Serving the community one bowl at a time

Kimberley’s Baptist church got inspired by a hungry traveller to create a soup kitchen in their community.

  • May. 14, 2013 9:00 a.m.
Harry Mackenzie

Harry Mackenzie

Kaity Brown

Kimberley’s Baptist Church is hosting a soup kitchen every Saturday from 11 a.m. to 3 p.m. for anyone to come and have homemade soup.

The soup kitchen program has been going since Jan. 19 and has yielded steady success — with a handful of regulars as well as some newbies here and there.

“Anyone is welcome to come and eat some soup, not just those who need it,” said Dave Stephanek, one of the founders of the soup kitchen program.

Stephanek said there is no one man behind the soup kitchen. Drew Westergaard, the Pastor for the church, Nick Turner and Harry Mackenzie are also the ones who helped make the soup kitchen idea a reality.

However, almost everyone at the church is involved with the program, switching out times at the kitchen and volunteering their time to provide soup for the less fortunate.

“If anyone is behind it, that’s God,” Stephanek said.

The inspiration for the soup kitchen came from an unlikely place. Pastor Westergaard said that a homeless man and traveller named David knocked on the door of the church on a couple of occasions asking for something to eat.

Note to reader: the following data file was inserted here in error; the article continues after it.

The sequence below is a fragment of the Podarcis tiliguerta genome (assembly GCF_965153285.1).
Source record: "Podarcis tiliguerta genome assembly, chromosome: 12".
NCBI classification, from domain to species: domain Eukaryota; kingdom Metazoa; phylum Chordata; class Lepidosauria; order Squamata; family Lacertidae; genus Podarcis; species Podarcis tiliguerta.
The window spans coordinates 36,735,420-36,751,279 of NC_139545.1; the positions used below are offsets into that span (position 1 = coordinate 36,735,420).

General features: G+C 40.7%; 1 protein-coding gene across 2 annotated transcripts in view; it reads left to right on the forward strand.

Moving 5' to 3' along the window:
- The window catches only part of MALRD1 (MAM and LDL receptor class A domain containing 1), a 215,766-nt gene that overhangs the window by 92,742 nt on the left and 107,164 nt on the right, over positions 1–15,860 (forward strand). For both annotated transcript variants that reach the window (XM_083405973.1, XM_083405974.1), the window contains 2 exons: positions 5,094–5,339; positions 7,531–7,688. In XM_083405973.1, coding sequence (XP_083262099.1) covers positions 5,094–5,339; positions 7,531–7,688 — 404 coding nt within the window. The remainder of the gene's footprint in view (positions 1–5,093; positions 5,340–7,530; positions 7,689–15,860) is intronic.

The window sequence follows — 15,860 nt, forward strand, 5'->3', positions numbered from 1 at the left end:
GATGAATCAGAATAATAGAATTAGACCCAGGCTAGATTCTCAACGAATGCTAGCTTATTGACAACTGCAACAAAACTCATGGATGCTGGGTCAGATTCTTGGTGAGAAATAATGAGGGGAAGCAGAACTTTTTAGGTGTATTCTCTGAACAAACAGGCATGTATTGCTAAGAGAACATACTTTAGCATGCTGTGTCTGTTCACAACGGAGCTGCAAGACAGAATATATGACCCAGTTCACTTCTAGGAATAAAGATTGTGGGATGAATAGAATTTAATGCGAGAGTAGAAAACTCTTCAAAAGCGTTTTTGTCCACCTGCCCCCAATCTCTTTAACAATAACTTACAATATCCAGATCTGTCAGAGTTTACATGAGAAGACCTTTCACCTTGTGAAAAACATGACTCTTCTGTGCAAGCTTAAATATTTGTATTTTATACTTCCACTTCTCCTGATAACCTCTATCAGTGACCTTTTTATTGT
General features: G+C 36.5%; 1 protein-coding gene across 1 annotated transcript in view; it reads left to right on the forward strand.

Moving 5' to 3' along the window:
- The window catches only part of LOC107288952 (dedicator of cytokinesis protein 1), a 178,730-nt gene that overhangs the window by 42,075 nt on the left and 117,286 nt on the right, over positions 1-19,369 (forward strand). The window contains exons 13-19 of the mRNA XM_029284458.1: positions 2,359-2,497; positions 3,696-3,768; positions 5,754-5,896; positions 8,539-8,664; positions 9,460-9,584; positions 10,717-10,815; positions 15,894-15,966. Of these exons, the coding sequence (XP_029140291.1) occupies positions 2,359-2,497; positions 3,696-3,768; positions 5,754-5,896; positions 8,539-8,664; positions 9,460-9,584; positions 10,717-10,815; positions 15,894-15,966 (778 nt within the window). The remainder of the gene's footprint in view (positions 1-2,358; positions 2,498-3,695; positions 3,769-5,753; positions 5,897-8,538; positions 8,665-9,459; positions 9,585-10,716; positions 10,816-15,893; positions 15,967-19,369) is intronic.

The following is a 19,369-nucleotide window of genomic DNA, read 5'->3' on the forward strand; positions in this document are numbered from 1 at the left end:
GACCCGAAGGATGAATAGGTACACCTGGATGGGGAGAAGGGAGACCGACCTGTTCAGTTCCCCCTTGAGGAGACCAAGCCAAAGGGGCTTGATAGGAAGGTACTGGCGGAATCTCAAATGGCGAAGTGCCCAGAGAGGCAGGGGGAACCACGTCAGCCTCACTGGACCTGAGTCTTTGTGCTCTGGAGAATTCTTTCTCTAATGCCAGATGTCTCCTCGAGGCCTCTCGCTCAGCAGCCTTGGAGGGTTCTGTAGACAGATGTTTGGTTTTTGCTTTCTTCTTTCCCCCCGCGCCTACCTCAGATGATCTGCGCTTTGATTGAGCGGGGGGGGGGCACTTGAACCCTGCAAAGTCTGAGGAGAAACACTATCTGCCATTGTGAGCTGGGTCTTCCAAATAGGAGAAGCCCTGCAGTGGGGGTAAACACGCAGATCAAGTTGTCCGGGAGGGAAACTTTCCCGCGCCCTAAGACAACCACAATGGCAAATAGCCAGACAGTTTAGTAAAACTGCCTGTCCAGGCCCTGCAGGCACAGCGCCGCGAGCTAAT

The pastor gave him what he needed and yet David was the type that didn’t like to stay put, and so off he would go, back to travelling between towns.

“He challenged us to think about what we were doing with regards to needs,” Pastor Westergaard said.

The church bought the cooking supplies they needed to follow proper health code and they receive donations from the community for the ingredients of the soups.

Both Stephanek and Westergaard agreed that there weren’t a lot of challenges along the way with trying to get the soup kitchen off the ground.

“City hall and the health inspectors were fabulous,” Westergaard said.

One of the volunteer cooks, Harry Mackenzie, volunteers his time and makes all his soups from scratch.

The atmosphere, with music almost always put on by volunteer worship singers, and the homemade soup, makes for a warm and welcoming event for Kimberley.

“People really enjoy the good food and the good music, It sets the tone,” Mackenzie said.

The Baptist Church invites all members of Kimberley to come down during the summer when they are going to change their approach with a hot dog barbecue on June 1.

“We are here to serve the community. We are trying to do whatever we can to say we are here to help,” Stephanek said.

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